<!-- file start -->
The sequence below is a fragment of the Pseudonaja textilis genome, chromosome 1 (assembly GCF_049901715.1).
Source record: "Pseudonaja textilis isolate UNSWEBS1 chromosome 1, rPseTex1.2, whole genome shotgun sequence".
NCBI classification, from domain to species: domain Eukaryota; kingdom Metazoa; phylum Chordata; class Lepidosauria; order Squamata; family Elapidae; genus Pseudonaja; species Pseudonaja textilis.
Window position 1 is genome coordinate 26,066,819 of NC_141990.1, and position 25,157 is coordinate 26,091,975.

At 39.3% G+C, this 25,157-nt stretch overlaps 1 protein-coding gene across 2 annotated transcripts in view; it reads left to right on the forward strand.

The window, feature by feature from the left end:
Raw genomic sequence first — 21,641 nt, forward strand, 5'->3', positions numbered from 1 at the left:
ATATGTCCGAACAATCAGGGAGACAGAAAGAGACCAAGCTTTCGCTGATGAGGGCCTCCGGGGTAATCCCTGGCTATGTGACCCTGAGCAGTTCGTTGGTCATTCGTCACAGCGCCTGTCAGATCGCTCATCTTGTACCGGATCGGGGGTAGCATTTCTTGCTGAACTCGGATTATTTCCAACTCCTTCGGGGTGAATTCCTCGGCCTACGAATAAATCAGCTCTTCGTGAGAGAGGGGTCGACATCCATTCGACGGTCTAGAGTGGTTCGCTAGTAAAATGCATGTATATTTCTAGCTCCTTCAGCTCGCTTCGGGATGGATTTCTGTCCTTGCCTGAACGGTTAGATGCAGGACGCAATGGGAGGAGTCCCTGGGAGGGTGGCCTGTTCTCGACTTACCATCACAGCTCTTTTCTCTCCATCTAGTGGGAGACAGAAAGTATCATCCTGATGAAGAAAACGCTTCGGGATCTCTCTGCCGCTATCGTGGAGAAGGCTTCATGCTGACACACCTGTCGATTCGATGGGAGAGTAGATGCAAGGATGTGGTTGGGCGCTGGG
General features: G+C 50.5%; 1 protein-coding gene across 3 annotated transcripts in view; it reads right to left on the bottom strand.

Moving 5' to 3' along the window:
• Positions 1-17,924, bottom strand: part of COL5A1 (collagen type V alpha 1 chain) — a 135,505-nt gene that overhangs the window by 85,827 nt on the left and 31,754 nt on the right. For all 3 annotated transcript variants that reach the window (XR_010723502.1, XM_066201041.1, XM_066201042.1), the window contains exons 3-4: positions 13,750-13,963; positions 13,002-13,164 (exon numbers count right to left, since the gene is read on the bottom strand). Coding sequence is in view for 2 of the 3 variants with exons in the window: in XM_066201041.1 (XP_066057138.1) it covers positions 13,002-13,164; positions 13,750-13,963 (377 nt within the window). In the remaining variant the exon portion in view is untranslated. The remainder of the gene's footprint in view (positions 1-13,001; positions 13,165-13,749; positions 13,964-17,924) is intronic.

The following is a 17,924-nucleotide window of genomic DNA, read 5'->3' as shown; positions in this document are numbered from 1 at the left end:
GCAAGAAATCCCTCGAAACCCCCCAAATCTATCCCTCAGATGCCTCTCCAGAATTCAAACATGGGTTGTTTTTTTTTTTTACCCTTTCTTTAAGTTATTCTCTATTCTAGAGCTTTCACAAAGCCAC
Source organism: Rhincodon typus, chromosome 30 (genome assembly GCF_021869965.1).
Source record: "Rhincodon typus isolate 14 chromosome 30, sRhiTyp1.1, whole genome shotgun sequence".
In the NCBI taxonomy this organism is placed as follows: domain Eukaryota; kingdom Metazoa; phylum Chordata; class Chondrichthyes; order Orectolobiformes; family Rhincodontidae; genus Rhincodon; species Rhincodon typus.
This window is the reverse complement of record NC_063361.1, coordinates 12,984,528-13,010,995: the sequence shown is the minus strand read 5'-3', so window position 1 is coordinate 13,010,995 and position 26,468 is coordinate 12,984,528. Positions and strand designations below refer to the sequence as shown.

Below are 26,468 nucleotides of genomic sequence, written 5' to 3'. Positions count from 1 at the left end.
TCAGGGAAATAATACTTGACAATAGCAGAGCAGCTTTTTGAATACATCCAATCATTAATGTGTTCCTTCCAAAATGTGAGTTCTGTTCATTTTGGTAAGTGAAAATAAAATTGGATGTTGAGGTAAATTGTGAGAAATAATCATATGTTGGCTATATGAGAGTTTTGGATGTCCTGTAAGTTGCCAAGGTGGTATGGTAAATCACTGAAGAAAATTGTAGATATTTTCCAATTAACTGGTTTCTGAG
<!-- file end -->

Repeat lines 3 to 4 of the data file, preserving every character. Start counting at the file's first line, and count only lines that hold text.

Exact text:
NCBI classification, from domain to species: domain Eukaryota; kingdom Metazoa; phylum Chordata; class Lepidosauria; order Squamata; family Elapidae; genus Pseudonaja; species Pseudonaja textilis.
Window position 1 is genome coordinate 26,066,819 of NC_141990.1, and position 25,157 is coordinate 26,091,975.